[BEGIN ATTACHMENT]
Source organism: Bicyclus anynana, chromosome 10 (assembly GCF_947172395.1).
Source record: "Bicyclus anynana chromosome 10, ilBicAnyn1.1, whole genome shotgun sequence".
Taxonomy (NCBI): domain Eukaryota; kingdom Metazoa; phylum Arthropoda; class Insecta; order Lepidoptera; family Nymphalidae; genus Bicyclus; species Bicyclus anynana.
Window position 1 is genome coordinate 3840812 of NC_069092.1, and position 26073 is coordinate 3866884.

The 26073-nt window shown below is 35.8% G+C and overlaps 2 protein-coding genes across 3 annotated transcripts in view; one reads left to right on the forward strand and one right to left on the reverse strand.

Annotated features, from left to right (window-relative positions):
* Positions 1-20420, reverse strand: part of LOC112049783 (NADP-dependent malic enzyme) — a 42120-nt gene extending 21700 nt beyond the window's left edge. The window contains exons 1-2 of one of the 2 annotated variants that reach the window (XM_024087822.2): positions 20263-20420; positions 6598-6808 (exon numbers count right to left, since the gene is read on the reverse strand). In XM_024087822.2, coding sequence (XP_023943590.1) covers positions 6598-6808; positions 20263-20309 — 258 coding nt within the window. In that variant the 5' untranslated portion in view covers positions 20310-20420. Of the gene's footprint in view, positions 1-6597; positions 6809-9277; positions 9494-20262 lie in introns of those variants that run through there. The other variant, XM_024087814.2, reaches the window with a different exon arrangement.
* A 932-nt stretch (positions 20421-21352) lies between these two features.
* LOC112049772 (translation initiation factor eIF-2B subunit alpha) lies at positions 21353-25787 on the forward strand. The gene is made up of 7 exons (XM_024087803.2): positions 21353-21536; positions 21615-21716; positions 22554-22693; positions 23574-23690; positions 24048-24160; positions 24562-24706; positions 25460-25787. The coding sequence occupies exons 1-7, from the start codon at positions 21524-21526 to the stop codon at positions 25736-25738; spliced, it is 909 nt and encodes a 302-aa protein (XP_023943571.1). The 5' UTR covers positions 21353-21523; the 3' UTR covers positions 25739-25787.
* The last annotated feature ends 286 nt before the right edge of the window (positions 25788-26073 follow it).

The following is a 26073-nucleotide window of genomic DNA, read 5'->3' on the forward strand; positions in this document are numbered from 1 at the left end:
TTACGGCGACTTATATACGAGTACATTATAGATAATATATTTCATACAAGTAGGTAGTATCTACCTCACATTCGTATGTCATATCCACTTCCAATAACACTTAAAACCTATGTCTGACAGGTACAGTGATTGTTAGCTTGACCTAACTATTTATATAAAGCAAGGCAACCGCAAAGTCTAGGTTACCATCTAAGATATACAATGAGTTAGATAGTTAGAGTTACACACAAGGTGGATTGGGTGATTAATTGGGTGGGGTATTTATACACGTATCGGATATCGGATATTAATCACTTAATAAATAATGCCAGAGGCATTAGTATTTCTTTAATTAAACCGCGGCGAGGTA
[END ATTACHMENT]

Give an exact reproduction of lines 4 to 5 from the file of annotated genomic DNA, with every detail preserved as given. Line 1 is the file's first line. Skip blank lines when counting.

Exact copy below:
Window position 1 is genome coordinate 3840812 of NC_069092.1, and position 26073 is coordinate 3866884.

The 26073-nt window shown below is 35.8% G+C and overlaps 2 protein-coding genes across 3 annotated transcripts in view; one reads left to right on the forward strand and one right to left on the reverse strand.